The New Zealand government has set ambitious goals for primary sector growth and of zero net carbon emissions by 2050. This presents an opportunity and obligation to develop new ideas for grassland production systems to increase export value and generate new job opportunities, while reducing environmental impacts. The aim of this paper is to draw on recent research in Europe to investigate some of the alternative and complementary uses for pasture as a feedstock for a green biorefinery. A biorefinery is a facility, or a series of processes, that convert biomass into a spectrum of value-added products. For example, protein can be extracted mechanically from green biomass once harvested. The residual fibre fraction could be used as a low-nitrogen feed for ruminants to reduce urinary nitrogen, while the liquid protein fraction could be processed to make it suitable for mono-gastric or human consumption. Enzymes can promote protein extraction and controlled conversion of insoluble plant fibres and oligosaccharides to foster gut-health promoting prebiotic food ingredients. Anaerobic digestion of residues can then be used to create energy and soilimproving products. Research and demonstration of these approaches in practice, along with the results of feasibility studies, will be required to see which of these opportunities is a good fit for New Zealand pasture systems.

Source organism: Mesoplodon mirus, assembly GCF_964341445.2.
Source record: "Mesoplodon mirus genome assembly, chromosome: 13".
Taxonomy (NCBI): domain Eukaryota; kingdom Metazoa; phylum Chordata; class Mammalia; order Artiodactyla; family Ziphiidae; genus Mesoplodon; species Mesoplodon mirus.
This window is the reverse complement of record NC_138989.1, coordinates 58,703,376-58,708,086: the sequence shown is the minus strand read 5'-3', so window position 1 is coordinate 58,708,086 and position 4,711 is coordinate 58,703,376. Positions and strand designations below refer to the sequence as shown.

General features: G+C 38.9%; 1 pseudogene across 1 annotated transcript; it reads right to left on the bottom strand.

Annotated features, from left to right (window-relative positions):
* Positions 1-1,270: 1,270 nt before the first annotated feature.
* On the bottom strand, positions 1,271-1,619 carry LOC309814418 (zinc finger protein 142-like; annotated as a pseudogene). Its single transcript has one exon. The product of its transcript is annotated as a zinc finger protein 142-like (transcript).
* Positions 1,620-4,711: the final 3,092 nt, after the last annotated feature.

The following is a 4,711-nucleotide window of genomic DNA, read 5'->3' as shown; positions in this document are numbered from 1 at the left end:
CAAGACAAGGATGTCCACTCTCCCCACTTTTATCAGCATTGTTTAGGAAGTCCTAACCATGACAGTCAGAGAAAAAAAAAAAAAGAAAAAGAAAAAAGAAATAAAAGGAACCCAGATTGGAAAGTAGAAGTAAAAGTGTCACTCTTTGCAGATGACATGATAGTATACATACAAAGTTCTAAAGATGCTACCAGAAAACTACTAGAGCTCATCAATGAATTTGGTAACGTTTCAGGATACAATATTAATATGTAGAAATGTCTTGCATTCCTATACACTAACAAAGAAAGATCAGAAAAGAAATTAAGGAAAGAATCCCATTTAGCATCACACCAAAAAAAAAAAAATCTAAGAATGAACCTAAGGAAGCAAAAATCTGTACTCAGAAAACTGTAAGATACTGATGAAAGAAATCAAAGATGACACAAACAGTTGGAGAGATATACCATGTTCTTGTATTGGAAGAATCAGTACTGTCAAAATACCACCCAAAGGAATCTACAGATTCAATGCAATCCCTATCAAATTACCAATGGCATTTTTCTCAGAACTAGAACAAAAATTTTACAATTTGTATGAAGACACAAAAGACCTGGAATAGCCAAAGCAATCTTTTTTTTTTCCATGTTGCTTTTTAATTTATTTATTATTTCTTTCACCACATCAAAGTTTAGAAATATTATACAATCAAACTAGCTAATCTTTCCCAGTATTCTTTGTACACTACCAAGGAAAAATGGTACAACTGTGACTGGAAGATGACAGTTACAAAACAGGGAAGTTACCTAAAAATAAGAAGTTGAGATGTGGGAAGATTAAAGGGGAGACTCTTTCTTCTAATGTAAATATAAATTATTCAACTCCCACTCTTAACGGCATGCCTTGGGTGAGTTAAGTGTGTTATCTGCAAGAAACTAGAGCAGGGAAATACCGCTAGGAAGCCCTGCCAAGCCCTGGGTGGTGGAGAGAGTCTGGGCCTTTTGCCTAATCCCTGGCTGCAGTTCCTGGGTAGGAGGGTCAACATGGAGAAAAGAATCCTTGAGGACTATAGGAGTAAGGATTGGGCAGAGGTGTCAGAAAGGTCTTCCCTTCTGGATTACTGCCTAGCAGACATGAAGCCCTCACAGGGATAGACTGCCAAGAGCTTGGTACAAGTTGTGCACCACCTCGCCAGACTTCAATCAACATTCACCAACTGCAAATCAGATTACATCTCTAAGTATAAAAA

• Investigating the Effectiveness of Representations Based on Word-Embeddings in Active Learning for Labelling Text Datasets

      Lu, Jinghui; Henchion, Maeve; Mac Namee, Brian (2021-11-23)
      Manually labelling large collections of text data is a timeconsuming and expensive task, but one that is necessary to support machine learning based on text datasets. Active learning has been shown to be an effective way to alleviate some of the effort required in utilising large collections of unlabelled data for machine learning tasks without needing to fully label them. The representation mechanism used to represent text documents when performing active learning, however, has a significant influence on how effective the process will be. While simple vector representations such as bag-of-words have been shown to be an effective way to represent documents during active learning, the emergence of representation mechanisms based on the word embeddings prevalent in neural network research (e.g. word2vec and transformer based models like BERT) offer a promising, and as yet not fully explored, alternative. This paper describes a large-scale evaluation of the effectiveness of different text representation mechanisms for active learning across 8 datasets from varied domains. This evaluation shows that using representations based on modern word embeddings, especially BERT, which have not yet been widely used in active learning, achieves a significant improvement over more commonly used vector representations like bag-of-words.